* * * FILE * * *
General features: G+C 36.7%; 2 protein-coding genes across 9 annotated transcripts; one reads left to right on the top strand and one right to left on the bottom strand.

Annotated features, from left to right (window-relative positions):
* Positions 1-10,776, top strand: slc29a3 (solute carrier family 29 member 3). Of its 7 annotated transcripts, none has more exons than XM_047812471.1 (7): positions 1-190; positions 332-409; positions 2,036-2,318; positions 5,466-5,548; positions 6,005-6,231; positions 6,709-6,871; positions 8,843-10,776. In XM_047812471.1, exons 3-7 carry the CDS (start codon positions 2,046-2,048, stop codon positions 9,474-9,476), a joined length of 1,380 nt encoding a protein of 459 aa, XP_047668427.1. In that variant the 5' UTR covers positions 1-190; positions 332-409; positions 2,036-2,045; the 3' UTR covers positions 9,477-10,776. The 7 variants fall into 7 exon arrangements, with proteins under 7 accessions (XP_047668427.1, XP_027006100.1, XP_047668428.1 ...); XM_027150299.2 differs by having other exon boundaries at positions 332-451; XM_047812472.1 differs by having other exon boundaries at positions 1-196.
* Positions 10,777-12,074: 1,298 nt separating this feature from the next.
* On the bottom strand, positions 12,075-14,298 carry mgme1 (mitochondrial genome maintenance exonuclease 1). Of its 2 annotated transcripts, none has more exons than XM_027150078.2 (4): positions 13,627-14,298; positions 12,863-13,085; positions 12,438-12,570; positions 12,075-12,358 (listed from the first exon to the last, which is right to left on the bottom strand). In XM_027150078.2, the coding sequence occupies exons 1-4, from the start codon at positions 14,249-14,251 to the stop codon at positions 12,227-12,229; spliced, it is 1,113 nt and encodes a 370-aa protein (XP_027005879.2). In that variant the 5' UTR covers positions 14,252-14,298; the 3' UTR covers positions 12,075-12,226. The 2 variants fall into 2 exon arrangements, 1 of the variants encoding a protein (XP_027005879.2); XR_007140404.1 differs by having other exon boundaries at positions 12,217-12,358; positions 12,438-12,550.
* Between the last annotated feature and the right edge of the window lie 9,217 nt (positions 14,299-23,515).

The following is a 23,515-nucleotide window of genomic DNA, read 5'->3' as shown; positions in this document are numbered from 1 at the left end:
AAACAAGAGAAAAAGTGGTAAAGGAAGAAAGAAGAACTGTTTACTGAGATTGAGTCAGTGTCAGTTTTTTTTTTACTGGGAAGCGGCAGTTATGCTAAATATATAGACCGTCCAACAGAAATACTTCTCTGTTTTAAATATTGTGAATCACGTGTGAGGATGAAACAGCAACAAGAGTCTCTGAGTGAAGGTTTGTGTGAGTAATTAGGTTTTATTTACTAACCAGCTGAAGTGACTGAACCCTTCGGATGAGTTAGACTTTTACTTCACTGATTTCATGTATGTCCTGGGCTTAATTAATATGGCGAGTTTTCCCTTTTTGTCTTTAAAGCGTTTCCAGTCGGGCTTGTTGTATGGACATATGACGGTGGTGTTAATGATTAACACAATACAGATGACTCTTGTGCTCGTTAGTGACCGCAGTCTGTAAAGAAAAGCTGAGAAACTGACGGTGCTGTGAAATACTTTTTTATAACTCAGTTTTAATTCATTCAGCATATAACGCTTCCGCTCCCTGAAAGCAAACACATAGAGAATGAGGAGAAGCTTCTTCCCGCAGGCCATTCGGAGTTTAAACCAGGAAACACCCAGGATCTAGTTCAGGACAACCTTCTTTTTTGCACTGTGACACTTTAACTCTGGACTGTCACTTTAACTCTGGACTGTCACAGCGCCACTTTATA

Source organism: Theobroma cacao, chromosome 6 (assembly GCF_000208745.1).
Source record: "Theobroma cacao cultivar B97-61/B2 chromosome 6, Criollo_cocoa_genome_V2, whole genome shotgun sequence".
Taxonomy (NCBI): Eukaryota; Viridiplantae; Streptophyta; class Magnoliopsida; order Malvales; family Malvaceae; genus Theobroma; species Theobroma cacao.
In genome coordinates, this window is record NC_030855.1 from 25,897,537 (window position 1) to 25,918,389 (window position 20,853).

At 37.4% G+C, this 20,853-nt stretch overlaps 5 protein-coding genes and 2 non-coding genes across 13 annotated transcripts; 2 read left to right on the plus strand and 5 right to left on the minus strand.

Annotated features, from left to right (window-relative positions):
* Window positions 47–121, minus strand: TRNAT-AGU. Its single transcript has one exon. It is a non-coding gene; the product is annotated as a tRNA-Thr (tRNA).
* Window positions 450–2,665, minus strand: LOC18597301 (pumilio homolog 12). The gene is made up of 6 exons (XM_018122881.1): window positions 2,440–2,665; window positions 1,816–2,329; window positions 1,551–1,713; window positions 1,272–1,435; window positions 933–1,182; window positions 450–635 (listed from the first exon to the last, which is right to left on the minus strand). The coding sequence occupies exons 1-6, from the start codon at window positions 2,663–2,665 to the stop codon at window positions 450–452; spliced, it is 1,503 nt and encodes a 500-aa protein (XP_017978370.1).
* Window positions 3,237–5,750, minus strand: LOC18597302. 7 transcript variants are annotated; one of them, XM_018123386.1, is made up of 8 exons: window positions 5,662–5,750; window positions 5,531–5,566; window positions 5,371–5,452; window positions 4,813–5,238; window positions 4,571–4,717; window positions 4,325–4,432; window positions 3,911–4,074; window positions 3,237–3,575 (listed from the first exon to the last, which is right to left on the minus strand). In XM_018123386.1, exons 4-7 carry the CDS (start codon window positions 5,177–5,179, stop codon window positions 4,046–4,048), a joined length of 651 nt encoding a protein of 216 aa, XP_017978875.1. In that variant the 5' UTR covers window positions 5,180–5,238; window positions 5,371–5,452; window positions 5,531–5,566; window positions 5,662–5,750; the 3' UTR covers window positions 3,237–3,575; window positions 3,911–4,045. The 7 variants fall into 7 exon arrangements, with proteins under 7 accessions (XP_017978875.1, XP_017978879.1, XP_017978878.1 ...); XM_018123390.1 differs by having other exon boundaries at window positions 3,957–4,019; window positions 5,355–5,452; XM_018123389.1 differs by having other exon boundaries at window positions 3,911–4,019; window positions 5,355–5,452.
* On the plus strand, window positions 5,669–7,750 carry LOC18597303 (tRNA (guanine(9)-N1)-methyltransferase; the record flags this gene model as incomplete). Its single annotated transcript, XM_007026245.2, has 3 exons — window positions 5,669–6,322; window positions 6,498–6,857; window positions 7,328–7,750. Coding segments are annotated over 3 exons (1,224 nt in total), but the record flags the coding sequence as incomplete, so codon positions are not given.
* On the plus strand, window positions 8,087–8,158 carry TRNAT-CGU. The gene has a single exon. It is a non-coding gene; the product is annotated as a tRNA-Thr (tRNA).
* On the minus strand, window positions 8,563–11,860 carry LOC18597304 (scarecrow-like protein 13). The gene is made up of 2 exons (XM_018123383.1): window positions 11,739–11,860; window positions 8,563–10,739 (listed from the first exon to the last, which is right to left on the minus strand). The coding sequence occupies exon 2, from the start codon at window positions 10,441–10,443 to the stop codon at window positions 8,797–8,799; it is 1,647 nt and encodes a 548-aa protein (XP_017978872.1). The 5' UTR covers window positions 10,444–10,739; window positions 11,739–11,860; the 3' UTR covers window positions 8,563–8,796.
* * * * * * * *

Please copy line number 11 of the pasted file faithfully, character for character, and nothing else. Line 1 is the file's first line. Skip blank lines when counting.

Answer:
Taxonomy (NCBI): Eukaryota; Viridiplantae; Streptophyta; class Magnoliopsida; order Malvales; family Malvaceae; genus Theobroma; species Theobroma cacao.